Successfully Pitching Your Startup: Pt 4 Prototype
Building a prototype should be an early and high priority task for every startup. It doesn’t need to look great, or be built to scale, but it better accurately translate your vision into something tangible. There are some key objectives to keep in mind when designing your prototype to make it attractive to investors.
A prototype is a functional example of what you’re trying to build. So if you have an amazing idea for an app, you need a prototype for investors and potential users to show what that app looks and feels like. A prototype helps you determine if your product is addressing a real need, and if it’s easy for a user to achieve that user goal.
Investors love prototypes because it creates an emotional connection. Investors are more likely to write a check if they have an emotional connection to your product, which is more likely to happen through a prototype. Their attitudes seem to change when a product is placed into their hands and they are able to use it themselves. Something you can touch and feel helps validate opportunity. Also, with a realistic prototype, you can get more accurate feedback from customers on their real need and what they might pay, before you invest thousands on the final product.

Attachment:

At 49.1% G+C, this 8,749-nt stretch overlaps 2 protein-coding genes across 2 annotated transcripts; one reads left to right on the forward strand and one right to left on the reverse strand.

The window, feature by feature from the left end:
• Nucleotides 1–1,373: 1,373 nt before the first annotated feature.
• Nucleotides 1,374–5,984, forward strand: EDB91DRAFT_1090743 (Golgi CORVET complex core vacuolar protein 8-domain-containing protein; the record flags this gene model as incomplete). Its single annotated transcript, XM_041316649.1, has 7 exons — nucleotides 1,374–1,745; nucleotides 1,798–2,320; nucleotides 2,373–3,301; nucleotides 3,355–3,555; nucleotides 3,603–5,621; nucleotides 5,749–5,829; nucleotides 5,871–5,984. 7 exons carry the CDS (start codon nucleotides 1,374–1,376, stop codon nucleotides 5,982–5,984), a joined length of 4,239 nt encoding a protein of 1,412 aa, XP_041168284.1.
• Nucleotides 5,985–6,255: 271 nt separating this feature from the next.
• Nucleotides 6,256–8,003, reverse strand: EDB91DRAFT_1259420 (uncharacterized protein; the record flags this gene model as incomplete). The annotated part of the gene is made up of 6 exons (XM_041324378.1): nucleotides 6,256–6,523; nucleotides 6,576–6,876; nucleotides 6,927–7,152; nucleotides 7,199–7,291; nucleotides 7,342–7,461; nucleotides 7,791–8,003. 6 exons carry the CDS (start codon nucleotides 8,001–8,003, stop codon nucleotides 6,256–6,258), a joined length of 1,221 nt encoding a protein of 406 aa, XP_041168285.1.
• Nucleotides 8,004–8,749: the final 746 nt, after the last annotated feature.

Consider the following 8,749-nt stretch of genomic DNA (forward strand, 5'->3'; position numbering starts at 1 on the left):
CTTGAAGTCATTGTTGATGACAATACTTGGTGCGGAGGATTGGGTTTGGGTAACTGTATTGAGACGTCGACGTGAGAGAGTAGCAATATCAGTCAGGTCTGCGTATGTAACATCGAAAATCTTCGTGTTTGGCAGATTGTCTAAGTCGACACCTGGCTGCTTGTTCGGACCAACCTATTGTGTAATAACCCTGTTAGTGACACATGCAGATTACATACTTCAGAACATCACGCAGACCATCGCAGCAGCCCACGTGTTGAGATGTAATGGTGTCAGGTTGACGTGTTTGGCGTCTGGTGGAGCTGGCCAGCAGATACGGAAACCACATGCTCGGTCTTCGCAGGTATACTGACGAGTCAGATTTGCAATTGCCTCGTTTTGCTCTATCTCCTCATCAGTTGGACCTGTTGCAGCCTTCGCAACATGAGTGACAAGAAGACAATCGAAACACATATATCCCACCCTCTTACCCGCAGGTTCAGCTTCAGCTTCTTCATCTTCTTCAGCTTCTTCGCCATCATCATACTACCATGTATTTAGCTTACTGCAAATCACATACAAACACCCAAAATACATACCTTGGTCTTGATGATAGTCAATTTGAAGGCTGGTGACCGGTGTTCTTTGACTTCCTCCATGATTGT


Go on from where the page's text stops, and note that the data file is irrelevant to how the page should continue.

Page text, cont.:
Without a prototype, most investors won’t take you seriously. In reality, the process of designing, building, and validating a prototype does dramatically reduce the risk, and allows everyone to hone in on the real costs of going into production. Having a prototype shows investors that you are committed, and past the idea stage.
Angel and venture capitalists are all about reducing the risk. If you have a validated, working prototype, investment risks are dramatically dropped. You want to convince potential investors to take you seriously.
Overall, building a prototype is still a great way to bring your idea to life for your team, investors and future customers. Don’t skip the prototype stage!